This is a brief reply to Glen Miller's rebuttal (October 2002 edition) of Carrier's essay "Jewish Law, the Burial of Jesus, and the Third Day" (May 2002 edition), which Miller entitles "Good Question: Was the burial of Jesus a temporary one, because of time constraints?"

March 2, 2003

Added "Can Secular Philosophy Give Us Objective Morality? " by Taner Edis to the Modern Library.

This is a review of Michael Martin's Atheism, Morality, and Meaning (Amherst, NY: Prometheus, 2002). "Michael Martin is an eminent atheist philosopher, and he gives us a hard-hitting critique of those theistic arguments which claim that all is futile in the realms of morality and meaning if there is no God. However, although Martin does well in exposing some common mistakes of theistic moral arguments, he is less convincing when he argues for objective morality in a godless world."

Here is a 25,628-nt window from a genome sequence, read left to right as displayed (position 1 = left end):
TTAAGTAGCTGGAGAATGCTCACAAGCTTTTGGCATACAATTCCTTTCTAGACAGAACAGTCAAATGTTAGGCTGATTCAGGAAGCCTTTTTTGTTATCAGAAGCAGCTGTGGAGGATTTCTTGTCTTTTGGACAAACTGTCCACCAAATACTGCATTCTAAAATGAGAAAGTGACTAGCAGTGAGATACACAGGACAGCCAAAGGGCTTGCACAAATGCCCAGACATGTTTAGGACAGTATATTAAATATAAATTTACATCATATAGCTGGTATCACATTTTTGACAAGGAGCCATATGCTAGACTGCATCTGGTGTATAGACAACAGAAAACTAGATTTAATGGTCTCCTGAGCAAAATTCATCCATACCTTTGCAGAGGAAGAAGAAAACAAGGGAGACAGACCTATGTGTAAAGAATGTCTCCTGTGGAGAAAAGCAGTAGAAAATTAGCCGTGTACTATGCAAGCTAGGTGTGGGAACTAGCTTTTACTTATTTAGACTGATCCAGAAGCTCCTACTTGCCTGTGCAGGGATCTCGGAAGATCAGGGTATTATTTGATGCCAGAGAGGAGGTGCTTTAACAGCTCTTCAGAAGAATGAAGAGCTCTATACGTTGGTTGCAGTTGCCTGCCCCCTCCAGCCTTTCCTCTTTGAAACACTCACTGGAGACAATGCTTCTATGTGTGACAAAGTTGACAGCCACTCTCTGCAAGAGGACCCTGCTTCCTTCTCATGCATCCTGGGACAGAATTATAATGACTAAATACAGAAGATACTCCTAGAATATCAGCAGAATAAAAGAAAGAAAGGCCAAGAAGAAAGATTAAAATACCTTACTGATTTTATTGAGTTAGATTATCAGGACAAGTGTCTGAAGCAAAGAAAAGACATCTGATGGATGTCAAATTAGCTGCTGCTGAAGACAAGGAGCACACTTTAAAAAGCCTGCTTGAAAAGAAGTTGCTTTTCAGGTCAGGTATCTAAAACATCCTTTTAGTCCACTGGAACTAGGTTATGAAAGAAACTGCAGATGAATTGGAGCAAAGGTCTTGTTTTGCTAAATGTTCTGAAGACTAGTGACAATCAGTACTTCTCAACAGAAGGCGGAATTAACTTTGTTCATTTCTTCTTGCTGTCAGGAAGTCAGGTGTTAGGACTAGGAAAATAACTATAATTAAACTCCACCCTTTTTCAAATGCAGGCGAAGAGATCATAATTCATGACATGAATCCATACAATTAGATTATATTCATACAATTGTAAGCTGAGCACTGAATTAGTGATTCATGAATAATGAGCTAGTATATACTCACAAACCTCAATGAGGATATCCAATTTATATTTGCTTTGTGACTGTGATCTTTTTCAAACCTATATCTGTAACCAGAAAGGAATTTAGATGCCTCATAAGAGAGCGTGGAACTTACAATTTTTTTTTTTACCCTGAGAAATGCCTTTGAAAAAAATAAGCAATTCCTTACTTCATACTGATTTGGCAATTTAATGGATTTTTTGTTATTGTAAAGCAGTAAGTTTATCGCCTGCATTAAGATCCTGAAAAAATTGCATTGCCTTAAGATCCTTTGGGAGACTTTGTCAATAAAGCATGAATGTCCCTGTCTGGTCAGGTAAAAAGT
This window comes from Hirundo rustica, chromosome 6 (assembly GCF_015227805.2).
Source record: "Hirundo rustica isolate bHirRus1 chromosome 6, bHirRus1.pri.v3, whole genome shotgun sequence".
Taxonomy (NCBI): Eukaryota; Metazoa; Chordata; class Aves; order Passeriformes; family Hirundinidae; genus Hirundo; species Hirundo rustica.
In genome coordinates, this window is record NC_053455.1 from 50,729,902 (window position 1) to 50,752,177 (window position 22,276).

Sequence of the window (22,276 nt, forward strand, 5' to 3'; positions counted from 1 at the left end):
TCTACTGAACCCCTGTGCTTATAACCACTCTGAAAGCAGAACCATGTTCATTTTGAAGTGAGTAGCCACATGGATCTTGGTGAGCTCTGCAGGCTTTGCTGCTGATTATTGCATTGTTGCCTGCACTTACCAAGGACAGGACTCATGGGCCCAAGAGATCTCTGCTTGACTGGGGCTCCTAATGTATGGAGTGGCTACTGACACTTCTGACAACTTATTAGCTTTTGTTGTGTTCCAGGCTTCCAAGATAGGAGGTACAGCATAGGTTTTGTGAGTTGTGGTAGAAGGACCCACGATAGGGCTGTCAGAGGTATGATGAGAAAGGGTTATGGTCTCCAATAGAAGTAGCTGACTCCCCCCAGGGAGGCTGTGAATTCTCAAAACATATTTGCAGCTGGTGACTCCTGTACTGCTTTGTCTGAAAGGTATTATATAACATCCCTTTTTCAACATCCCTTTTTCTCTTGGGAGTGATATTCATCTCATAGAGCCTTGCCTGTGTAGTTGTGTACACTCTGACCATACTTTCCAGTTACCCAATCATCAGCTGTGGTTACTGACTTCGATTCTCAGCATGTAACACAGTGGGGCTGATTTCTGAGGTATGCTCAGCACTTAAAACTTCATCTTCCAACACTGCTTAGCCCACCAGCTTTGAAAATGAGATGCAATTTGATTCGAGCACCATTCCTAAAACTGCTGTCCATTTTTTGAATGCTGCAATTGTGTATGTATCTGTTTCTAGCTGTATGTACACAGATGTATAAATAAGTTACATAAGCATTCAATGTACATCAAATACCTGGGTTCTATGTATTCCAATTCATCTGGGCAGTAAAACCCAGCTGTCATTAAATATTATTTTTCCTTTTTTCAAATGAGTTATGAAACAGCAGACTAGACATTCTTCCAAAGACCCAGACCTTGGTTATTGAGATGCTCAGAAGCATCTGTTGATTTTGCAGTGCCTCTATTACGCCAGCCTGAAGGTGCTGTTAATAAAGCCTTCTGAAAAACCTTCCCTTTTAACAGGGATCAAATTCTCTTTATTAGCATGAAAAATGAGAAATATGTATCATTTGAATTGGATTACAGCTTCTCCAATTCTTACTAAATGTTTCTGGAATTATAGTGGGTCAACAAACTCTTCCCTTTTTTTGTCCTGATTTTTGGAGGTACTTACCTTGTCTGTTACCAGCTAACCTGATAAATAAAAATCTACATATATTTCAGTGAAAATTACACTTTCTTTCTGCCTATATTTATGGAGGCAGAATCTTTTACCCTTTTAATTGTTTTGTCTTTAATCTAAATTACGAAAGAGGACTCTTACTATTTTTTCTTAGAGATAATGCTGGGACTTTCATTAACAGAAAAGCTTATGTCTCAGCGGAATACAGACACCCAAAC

March 1, 2003

Feature Article for March: "St. Patrick's Day for Heathens" by William Hopper.

Never mind that he wasn't named Patrick and wasn't Irish, even the most ardent heathen has to hold some modicum of respect for St. Patrick, the patron saint of Ireland. After all, the guy's responsible for more annual beer sales than the Budweiser frogs and Paul Hogan combined.

Book-of-the-Month for March: A Shortcut Through Time: The Path to a Quantum Computer by George Johnson.

In this, the first book to prepare general readers for the next big--perhaps the biggest--breakthrough in the short history of the cyberworld: the development of the quantum computer, the award-winning New York Times science writer George Johnson first takes us back to the original idea of a computer (almost simple enough to be made of Tinkertoys) and then leads us through increasing levels of complexity to the soul of this remarkable new machine. He shows us how, in laboratories around the world, the revolution has already begun.

Video-of-the-Month for March: Contact.

Starring Jodie Foster and Matthew McConaughey, Contact will "astonish viewers with the sort of breathtaking conceptual imagery one hardly ever sees in movies these day--each is an expression of the heroine's lifelong quest (both spiritual and scientific) to explore the meaning of human existence through contact with extraterrestrial life. . . . Ambitious, ambiguous, pretentious, unpredictable--Contact is all of these things and more."

See "What's New? " for past months and years.